"Oh wow. Look at 'em," Hunter whispers. "See how that seed is grinning? That is one pretty seed."

Gnarled, bitter and seductive, woods-grown ginseng fetches $300 a pound and has been coveted for millennia. Lore claims its sale helped finance the American Revolution. Now, it's creeping back from near extinction in Michigan because of folks like Hunter.

Since beating cancer in 2003, he's been reborn as a self-styled Johnny Ginseng seed, dedicating his final years to spreading millions of seeds in hidden corners of Michigan's hardwood forests.

But the root prized by Asians for balancing yin and yang and credited with boosting immune systems is returning in the shadows -- so secretively Michigan agricultural agents barely acknowledge the existence of the state's 300 growers.

The shades are drawn as Hunter inspects seeds in his house off Houghton Lake, perhaps with good reason. Illegal to harvest in Michigan from 1973-95 -- and still a misdemeanor to pick on public lands -- ginseng hasn't shaken its reputation as a backdoor business teeming with poachers, cheats and cutthroats.

They're drawn to eye-popping prices: Roots that live 60, 70 or 100 years can fetch thousands of dollars. Potato blight and over-harvesting by scavengers decimated wild Michigan ginseng in the '60s. Foragers included Hunter, the latest in a family line of pickers he dates to the War of 1812.

"You might say I emptied the register once and now I can fill it up again," says Hunter, 62, a onetime forester, gold miner, circus-camel herder and Skid Row beat cop in his hometown of Jackson.

"I can bring it back, doing my modern-day Johnny Appleseed thing with ginseng."
By his reckoning, he's put 56 million plants in the ground in the past 10 years from Missouri to Montreal. Now, he's focusing solely on Michigan, working from a secret root cellar in Tustin next to his 115-acre "ginseng showplace" and slowly spreading his way north from East Lansing.

'BRING GINSENG'

If anyone knows how much American ginseng -- Panax quinquefolius, perhaps the most desired strain in the world -- rests in Michigan soils near poplars and oaks, they're not telling.

Officially, state growers sold 20,000 pounds in 2001, the last year of available records.
"Interest in ginseng has definitely increased. People come to the forest and ask where it is. We don't tell them," says Jeff Pullen, resources officer of the Huron-Manistee National Forest in the northern Lower Peninsula.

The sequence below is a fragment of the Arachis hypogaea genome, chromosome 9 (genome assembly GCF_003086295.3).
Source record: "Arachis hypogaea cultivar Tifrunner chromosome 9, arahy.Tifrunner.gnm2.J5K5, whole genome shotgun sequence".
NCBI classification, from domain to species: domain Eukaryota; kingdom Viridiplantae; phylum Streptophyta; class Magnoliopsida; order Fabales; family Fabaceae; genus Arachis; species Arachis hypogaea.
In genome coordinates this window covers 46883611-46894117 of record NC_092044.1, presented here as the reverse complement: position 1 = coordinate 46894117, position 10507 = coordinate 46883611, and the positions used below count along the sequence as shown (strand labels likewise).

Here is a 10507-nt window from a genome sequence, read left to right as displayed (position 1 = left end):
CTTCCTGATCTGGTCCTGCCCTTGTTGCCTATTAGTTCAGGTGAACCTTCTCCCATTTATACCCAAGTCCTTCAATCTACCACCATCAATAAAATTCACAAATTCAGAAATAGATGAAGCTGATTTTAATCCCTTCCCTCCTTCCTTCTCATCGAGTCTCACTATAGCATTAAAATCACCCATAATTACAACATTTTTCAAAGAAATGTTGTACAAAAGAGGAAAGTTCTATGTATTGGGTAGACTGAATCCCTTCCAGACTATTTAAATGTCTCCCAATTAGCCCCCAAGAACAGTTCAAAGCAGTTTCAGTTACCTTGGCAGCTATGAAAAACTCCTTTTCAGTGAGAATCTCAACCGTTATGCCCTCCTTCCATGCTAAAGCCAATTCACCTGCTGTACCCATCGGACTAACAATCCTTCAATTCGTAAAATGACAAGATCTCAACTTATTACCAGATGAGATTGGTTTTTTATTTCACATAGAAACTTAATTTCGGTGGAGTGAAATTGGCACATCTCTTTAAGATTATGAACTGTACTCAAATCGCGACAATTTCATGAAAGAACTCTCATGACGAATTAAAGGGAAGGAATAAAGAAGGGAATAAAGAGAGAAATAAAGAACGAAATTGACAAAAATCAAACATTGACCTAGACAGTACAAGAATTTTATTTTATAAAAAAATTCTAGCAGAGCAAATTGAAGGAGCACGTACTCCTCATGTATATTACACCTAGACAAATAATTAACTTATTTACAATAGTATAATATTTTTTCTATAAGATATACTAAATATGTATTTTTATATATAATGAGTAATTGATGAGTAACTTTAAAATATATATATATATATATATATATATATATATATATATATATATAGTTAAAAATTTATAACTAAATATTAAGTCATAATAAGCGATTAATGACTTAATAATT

"There's a lot out there, and it's making a remarkable comeback."

This year, managers of the 1-million-acre forest began a 12-year venture with three Michigan tribes to seed some 80,000 acres and "strengthen the virility" of existing ginseng, Pullen says.

American Indians have long used the root in ceremonies and as medicine. Credited with boosting immune systems and mental clarity, it's forever commanded a nice price -- as George Washington knew well.

"The war effort needs money, bring ginseng," he wrote Daniel Boone, according to the book "Woodland Nuggets of Gold."

For years, Asian markets dominated the ginseng trade. Taiwan alone imports $5 billion worth a year, according to the Canadian Trade Office of Tapei. Elsewhere, demand has soared with the takeoff of the herbal supplements industry, which usually relies on a less potent, cheaper strain of ginseng. Various estimates peg U.S. sales at $4 billion to $12 billion.

But the good stuff -- the wild stuff, one of more than 20 grades of ginseng -- has been illegal to pick in Michigan since 1973's U.S. Endangered Species Act. Nineteen states allow limited culls, but ginseng was illegal to pluck -- even on private lands -- in Michigan until 1995. Harvesting planted roots is now OK.

"I swear to God, that's what broke my father's heart," Hunter says. "I don't think he ever enjoyed life again."

'Only poachers profit'

His father, Harold Hunter, died in the mid-1980s, long after passing on to his son a love of the twisty, multi-tentacled root.

Hunter says "ginseng has always been a big part of my life one way or another," but he's guarded about his activities during the time picking was outlawed in Michigan. He admits being approached with deals and "chauffeuring a few Chinese men," but denies ever poaching.